problem
resolution instead of
conflict 
resolution.8.Remanufacturing involves removing some of the parts and components of old products andreusing them in new products. The advantages of remanufacturing include the following:a.Remanufactured products are cheaper to make than new products.b.Remanufactured products require less skilled workers than new products.c.There will be less depletion of natural resources.9.The term “life cycle” refers to a sequence of stages of demand that products or services gothrough. A typical sequence consists of incubation, growth, maturity, saturation and decline.Efforts to improve design may depend on the stage of the life cycle: In the early stages, there is a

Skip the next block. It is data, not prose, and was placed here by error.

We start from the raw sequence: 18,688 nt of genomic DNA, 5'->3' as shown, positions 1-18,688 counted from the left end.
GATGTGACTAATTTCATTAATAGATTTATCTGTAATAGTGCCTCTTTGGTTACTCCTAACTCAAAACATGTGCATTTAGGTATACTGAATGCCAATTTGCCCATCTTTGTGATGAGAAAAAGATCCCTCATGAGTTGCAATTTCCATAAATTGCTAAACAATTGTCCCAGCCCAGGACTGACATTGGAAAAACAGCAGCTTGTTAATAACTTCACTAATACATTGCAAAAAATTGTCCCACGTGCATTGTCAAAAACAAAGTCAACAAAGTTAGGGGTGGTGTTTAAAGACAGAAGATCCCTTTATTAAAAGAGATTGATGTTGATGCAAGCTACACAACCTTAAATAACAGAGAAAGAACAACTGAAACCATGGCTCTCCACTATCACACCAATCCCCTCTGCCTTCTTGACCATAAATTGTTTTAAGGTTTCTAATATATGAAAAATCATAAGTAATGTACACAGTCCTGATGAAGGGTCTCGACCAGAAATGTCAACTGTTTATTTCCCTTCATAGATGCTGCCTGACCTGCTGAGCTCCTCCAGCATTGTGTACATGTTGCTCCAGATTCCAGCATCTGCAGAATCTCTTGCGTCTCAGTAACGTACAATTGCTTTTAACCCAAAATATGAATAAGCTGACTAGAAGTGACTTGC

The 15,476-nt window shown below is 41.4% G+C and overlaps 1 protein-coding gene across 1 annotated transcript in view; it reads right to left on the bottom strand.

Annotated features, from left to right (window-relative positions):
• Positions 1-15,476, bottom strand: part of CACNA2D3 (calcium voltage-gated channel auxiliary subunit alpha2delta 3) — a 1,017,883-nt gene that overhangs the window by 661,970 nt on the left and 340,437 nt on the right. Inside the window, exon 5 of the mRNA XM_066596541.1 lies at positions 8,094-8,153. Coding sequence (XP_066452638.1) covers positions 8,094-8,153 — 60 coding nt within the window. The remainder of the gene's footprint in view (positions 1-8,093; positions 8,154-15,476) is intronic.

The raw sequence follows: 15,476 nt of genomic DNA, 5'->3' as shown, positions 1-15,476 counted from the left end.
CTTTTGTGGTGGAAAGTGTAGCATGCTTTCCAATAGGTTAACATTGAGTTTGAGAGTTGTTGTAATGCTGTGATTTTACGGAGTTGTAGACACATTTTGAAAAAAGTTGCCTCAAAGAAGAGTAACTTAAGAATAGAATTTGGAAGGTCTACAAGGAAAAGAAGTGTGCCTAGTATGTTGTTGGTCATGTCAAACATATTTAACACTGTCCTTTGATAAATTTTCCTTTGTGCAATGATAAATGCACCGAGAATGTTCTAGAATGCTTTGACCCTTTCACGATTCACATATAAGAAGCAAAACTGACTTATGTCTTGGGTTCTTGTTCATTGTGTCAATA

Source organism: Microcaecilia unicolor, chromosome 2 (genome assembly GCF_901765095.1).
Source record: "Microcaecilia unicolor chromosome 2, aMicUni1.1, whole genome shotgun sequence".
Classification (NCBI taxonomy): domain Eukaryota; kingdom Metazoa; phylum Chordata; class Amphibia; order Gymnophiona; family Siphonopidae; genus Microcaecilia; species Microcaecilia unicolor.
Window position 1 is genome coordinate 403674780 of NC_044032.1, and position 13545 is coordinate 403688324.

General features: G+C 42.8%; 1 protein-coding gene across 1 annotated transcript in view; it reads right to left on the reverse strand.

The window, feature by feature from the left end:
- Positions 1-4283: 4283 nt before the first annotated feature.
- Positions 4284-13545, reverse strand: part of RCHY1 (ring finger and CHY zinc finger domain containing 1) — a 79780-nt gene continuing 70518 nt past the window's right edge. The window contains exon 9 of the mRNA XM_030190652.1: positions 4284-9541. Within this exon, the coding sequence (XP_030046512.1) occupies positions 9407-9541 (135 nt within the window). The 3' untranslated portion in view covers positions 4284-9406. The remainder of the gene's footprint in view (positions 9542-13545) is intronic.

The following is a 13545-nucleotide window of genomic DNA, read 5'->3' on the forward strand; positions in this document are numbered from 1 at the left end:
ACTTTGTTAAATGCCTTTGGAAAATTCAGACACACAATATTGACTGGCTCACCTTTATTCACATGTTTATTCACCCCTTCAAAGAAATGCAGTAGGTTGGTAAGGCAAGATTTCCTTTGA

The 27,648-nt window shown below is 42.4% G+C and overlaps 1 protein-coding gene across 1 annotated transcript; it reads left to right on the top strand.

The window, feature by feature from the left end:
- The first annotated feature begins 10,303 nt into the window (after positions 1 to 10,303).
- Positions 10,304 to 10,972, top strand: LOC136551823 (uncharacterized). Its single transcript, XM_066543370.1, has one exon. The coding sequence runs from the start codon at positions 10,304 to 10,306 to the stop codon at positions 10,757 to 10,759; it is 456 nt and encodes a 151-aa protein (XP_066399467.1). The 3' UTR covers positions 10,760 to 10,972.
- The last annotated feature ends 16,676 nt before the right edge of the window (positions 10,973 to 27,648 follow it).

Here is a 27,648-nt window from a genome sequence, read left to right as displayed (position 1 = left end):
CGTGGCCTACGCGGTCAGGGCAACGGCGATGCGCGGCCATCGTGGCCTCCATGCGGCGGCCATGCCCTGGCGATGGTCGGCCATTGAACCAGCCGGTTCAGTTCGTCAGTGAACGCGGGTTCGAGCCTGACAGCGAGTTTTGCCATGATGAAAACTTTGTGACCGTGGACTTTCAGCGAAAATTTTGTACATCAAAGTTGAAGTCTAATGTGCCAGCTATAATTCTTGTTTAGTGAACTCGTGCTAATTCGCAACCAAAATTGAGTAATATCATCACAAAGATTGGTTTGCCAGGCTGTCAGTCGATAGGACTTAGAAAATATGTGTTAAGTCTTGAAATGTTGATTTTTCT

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greater potential for returns than in later stages. Moreover, many design changes can beanticipated early during the life cycle as familiarity with the product or service increases.10.Research and development can contribute to productivity by helping to uncover new and betterways for designing, fabrication, and assembly of products and new ways of providing services.R&D is a key factor because it can be directed towards productivity improvements, as opposed toachieving improvements as a by-product of operations through trial and error, for example.11.Mass customization is a strategy of producing standardized goods or services while incorporatinga certain degree of customization in the final product or service. Mass customization can beachieved using a couple of different tactics. These tactics are delayed differentiation and modulardesign.Delayed differentiation involves postponing completion of the service or the product untilobtaining specific information about customer preferences and specifications. Once the companyhas knowledge about specific customer preferences, the customized specifications areincorporated on almost-completed units. This approach reduces product or service delivery leadtimes while reducing costs and improving the efficiency due to standardization.Mass customization can also be achieved through modular design. Modular design is a form ofproduct standardization in which components are classified into modules that are easily replaced,interchanged, assembled or disassembled. Advantages and disadvantages of modular design arediscussed in the answer to discussion question five.12.Differences between service design and product design:a.Products are generally tangible; services are generally intangible. Consequently, servicedesign often focuses more on intangible factors (e.g., peace of mind, ambiance) than doesproduct design.b.Services are often produced and received at the same time (e.g. a haircut, a car wash). Thus,there is less latitude in finding and correcting errors